Parkinson disease

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Parkinson disease



Parkinson disease


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USMLE® Step 1 questions

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Parkinson disease

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USMLE® Step 1 style questions USMLE

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A 70-year-old man with a history of Parkinson disease comes to the office for follow-up. He was diagnosed 6 years ago, and since then, the condition has been well-controlled with levodopa/carbidopa. However, for the past 2 months, the patient reports increased difficulty ambulating, loss of balance and increased rigidity. He is compliant with the treatment and describes fluctuations in the symptoms that improve after he takes the medication. Physical examination reveals diffuse cogwheel rigidity and difficulty walking. A decision is made to add a medication that will descrease the symptoms between levodopa/carbidopa doses. Which of the following best describes the mechanism of action of this medication?  

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Akinesia in Parkinson disease p. 719

Antimuscarinic drugs

Parkinson disease p. 568

Antipsychotic drugs p. 597

Parkinson-like syndrome p. 252

Dopamine p. 243, 334

Parkinson disease p. 568

Gait disturbance

Parkinson disease p. 539

Gait disturbances

Parkinson disease p. 719

MAO inhibitors p. 599

Parkinson disease p. 568

Metoclopramide p. 409

Parkinson-like syndrome p. 252

Muscarinic antagonists p. 242, 712

Parkinson disease p. 568


Parkinson disease drugs p. 569

Neurons p. 507

Parkinson disease p. 568

Parkinson disease p. 538

basal ganglia lesions p. 528

benztropine for p. 242

dopaminergic pathways p. 514

drug therapy for p. 568

Lewy bodies p. 538

neurotransmitters for p. 512

nigrostriatal pathway and p. 514

presentation p. 719

proteasome and p. 46

resting tremor in p. 537

seborrheic dermatitis association p. 488

trihexyphenidyl p. 242

Parkinson-like syndrome p. 252


Parkinson-like syndrome p. 252

Rigidity in Parkinson disease p. 719

Substantia nigra

Parkinson disease p. 719


Parkinson’s disease, which is sometimes called Parkinson diseaseParkinson’s, or PD, is a movement disorder where the dopamine-producing neurons in the substantia nigra of the brain undergo degeneration.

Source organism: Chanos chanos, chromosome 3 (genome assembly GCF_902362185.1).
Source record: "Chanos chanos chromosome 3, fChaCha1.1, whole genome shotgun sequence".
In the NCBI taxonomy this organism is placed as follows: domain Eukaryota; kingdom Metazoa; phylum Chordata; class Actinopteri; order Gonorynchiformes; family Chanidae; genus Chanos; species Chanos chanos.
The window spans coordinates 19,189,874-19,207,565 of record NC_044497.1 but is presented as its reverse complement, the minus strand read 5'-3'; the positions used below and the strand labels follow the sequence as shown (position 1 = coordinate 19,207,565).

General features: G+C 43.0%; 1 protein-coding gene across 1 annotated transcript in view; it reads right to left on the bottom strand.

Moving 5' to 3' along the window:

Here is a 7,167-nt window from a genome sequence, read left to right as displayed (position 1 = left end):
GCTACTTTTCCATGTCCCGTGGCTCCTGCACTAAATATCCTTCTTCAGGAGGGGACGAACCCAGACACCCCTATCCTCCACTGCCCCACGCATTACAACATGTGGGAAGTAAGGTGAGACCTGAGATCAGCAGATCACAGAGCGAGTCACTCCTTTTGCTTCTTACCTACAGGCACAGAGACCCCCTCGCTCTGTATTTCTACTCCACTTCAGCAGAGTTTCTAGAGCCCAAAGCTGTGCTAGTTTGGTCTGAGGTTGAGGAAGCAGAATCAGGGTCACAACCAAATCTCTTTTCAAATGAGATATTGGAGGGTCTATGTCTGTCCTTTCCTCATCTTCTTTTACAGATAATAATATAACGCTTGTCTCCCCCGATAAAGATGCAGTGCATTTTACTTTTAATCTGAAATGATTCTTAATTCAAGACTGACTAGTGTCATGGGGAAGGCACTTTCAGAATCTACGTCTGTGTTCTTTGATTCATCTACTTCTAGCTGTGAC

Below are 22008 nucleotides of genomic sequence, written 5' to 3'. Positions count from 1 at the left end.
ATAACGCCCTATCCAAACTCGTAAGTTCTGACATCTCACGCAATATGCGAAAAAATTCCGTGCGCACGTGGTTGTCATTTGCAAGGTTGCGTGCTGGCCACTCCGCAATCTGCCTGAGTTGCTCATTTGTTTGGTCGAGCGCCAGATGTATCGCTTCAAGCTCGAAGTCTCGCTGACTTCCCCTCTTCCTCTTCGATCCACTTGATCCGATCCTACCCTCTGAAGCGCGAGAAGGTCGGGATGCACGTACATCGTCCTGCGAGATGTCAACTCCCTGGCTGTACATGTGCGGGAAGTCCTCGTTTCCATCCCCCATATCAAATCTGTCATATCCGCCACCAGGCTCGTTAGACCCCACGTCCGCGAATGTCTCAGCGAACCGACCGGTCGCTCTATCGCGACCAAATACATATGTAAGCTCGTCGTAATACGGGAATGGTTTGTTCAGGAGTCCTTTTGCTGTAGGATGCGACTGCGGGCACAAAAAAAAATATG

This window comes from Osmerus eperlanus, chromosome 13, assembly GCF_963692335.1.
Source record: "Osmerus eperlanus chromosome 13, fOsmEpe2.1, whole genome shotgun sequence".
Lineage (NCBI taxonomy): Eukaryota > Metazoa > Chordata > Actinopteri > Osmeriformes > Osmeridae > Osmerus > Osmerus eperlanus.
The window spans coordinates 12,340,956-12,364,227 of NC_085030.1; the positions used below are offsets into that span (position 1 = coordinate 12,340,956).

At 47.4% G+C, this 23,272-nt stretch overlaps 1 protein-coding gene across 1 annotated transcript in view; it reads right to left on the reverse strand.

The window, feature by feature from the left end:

Parkinson’s is one of the most common neurological disorders. It’s a progressive, adult-onset disease, and it gets more common with age. Most of the time, there’s no known cause. But in a few cases, there might be a genetic cause, like mutations in the PINK1, parkin, or alpha synuclein genes, and in rare cases, Parkinsonian symptoms may be caused by MPTP, a toxic impurity that can be found in the recreational drug MPPP or desmethylprodine, which is a synthetic opioid.

In other people, one or more risk factors, rather than a single outright cause, might contribute to Parkinson’s, for example pesticide exposure or DNA variants in genes like LRRK2.

No matter what the cause is, Parkinson’s derives from the death of dopamine-producing, or dopaminergic, neurons in the substantia nigra. The name substantia nigra means “black substance,” since it is darker than other brain regions when you look at a slice of the brain on an autopsy.

We usually refer to the substantia nigra as if it’s in a single location, but there are actually two of these regions in the brain, one on each side of the midbrain. The substantia nigra is a part of the basal ganglia, a collection of brain regions that control movement through their connections with the motor cortex.

In Parkinson’s, these darkened areas of substantia nigra gradually disappear. Under a microscope, Lewy bodies, which are eosinophilic, round inclusions made of alpha-synuclein protein are present in the affected substantia nigra neurons before they die. The function of alpha-synuclein is unknown, as well as the significance of Lewy bodies, and they are both found in other diseases like Lewy body dementia and multiple system atrophy.


Parkinson's is a progressive movement disorder caused by degeneration of dopamine-producing neurons in the substantia nigra, specifically in the pars compacta, which leads to resting tremor, rigidity, problems initiating movement, and postural instability, and for which therapy primarily focuses on increasing brain dopamine.

There is no cure for this condition, but medications can increase dopamine levels in the brain and control tremors. There is also deep-brain stimulation, which involves an implantable device that directly sends electrical signals to the basal ganglia that counteract the abnormal signaling in Parkinson's.


  1. "Robbins Basic Pathology" Elsevier (2017)
  2. "Harrison's Principles of Internal Medicine, Twentieth Edition (Vol.1 & Vol.2)" McGraw-Hill Education / Medical (2018)
  3. "Pathophysiology of Disease: An Introduction to Clinical Medicine 7/E (ENHANCED EBOOK)" McGraw Hill Professional (2014)
  4. "CURRENT Medical Diagnosis and Treatment 2020" McGraw Hill Professional (2019)
  5. "Parkinson's disease" The Lancet (2015)
  6. "Parkinson's disease" The Lancet (2004)

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